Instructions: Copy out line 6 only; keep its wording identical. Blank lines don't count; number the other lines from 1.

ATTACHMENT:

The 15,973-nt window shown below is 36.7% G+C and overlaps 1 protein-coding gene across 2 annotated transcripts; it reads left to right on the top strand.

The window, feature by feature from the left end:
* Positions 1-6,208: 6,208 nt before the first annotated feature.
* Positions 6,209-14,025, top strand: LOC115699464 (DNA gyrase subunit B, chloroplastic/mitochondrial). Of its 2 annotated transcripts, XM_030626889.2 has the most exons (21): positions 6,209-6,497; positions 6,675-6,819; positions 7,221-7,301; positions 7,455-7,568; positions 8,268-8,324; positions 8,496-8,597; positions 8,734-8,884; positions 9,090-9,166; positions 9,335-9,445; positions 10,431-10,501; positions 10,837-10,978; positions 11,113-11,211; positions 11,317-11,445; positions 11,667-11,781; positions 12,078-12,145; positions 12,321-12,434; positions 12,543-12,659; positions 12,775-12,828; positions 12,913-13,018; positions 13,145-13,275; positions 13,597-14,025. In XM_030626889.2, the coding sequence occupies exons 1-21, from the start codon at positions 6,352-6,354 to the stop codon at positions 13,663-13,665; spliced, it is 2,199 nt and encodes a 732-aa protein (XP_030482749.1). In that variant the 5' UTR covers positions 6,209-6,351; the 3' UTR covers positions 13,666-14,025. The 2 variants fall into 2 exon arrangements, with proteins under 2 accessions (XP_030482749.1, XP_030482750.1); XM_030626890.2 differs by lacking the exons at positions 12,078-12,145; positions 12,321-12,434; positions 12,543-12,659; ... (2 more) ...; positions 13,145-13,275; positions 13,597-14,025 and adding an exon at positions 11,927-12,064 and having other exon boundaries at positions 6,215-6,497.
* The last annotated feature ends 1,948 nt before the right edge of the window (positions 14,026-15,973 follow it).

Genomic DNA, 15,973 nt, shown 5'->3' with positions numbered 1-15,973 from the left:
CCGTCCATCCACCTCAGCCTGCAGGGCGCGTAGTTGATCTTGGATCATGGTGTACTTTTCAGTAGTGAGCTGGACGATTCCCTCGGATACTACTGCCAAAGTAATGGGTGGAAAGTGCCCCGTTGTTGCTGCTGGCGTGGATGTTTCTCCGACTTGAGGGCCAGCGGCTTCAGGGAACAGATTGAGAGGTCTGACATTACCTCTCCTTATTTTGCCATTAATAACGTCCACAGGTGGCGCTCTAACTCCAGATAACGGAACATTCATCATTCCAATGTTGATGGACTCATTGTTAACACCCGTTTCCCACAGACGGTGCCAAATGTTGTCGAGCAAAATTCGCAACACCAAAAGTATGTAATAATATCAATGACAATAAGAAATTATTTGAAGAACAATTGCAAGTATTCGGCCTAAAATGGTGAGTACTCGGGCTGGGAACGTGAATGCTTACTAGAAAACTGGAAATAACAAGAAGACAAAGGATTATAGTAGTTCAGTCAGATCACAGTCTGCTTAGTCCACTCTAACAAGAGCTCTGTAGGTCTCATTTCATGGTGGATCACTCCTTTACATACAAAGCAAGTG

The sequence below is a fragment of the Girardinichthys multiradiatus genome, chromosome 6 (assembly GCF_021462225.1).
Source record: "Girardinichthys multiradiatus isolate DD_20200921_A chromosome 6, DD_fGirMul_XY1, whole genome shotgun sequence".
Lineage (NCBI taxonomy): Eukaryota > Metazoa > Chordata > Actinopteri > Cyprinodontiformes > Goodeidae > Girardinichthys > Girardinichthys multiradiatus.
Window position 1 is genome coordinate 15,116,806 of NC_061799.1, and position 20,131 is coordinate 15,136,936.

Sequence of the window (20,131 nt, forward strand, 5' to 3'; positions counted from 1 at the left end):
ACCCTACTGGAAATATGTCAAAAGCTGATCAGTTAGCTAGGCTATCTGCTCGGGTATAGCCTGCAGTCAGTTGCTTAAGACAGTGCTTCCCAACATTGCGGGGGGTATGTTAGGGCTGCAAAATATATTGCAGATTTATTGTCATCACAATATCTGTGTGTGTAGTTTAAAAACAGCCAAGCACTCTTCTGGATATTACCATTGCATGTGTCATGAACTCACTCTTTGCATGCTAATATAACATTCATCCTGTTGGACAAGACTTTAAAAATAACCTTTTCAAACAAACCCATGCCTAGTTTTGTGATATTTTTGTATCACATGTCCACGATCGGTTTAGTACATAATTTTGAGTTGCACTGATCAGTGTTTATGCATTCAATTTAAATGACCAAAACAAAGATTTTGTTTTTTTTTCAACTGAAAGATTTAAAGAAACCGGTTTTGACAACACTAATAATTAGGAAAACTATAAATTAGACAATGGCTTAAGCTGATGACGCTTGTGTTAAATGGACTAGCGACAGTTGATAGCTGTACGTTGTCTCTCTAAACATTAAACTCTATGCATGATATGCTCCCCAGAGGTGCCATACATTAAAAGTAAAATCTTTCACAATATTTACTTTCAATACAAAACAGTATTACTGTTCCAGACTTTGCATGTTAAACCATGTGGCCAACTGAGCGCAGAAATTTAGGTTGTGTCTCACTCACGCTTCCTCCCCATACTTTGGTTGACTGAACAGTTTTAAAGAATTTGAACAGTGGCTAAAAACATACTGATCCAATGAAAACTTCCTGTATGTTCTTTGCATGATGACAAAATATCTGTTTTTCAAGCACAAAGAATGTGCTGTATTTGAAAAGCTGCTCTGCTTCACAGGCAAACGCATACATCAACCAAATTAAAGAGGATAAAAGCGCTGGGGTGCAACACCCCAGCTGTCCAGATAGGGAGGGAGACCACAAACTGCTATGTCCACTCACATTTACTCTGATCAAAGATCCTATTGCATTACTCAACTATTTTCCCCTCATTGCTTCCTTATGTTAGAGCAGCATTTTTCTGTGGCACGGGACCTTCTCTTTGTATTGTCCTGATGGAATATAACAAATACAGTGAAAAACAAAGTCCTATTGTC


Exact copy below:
Genomic DNA, 15,973 nt, shown 5'->3' with positions numbered 1-15,973 from the left: